When a person is calm and collected and doesn't tend to get mad easily, this is an example of a person with a calm temperament.
- Obs. the act or an instance of tempering; proportionate mixture or balance of ingredients
- in medieval physiology, any of the four conditions of body and mind (sanguine, phlegmatic, choleric or bilious, and melancholic ) attributed to an excess of one of the four corresponding humors
- one's customary frame of mind or natural disposition; nature: a man of even temperament
- a nature that is excitable, moody, capricious, volatile, etc.: the temperament of a prima donna
- Music a system of adjustment of the intervals between the tones of an instrument of fixed intonation: it may be pure temperament, in which the intervals are set exactly according to theory, or equal temperament, as in a piano, in which the pitch of the tones is adjusted slightly to make them suitable for all keys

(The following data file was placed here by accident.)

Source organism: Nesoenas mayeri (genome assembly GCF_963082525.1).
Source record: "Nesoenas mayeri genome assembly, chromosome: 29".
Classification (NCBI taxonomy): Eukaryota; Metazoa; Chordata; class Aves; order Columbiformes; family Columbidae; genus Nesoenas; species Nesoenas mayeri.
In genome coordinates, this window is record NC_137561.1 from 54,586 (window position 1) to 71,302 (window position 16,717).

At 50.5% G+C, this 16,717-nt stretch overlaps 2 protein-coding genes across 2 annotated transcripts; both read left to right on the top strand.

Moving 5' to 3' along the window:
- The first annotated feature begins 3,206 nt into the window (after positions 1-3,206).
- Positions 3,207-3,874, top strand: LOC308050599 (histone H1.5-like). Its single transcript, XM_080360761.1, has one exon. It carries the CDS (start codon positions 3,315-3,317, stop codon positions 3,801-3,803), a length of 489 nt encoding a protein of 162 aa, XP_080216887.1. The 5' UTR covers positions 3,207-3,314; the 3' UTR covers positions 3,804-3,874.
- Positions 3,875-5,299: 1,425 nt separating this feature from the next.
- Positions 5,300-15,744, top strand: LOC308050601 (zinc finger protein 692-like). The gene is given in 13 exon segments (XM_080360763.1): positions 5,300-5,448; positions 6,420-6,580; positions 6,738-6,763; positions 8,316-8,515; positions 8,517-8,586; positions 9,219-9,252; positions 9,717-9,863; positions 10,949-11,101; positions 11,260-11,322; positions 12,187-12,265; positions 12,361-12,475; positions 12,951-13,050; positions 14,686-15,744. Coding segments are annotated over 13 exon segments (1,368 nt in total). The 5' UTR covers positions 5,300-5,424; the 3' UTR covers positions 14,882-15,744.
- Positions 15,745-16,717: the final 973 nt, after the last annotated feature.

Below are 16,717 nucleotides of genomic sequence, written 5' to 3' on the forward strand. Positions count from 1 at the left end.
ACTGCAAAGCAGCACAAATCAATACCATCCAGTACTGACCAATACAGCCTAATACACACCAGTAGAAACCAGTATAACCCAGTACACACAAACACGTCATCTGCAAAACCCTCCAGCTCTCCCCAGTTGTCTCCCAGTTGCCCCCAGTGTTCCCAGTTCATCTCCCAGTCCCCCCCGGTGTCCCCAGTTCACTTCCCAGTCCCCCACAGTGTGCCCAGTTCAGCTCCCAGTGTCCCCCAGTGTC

Origin of temperamentMiddle English ; from Classical Latin temperamentum, proper mixing ; from temperare: see temper
- a. The manner of thinking, behaving, or reacting characteristic of a specific person: a nervous temperament. See Synonyms at disposition.b. The distinguishing mental and physical characteristics of a human according to medieval physiology, resulting from dominance of one of the four humors.
- Excessive irritability or sensitiveness: an actor with too much temperament.
- Music See equal temperament.
Origin of temperamentMiddle English, from Latin temper&amacron;mentum, from temper&amacron;re, to temper; see temper.
From Latin temperamentum.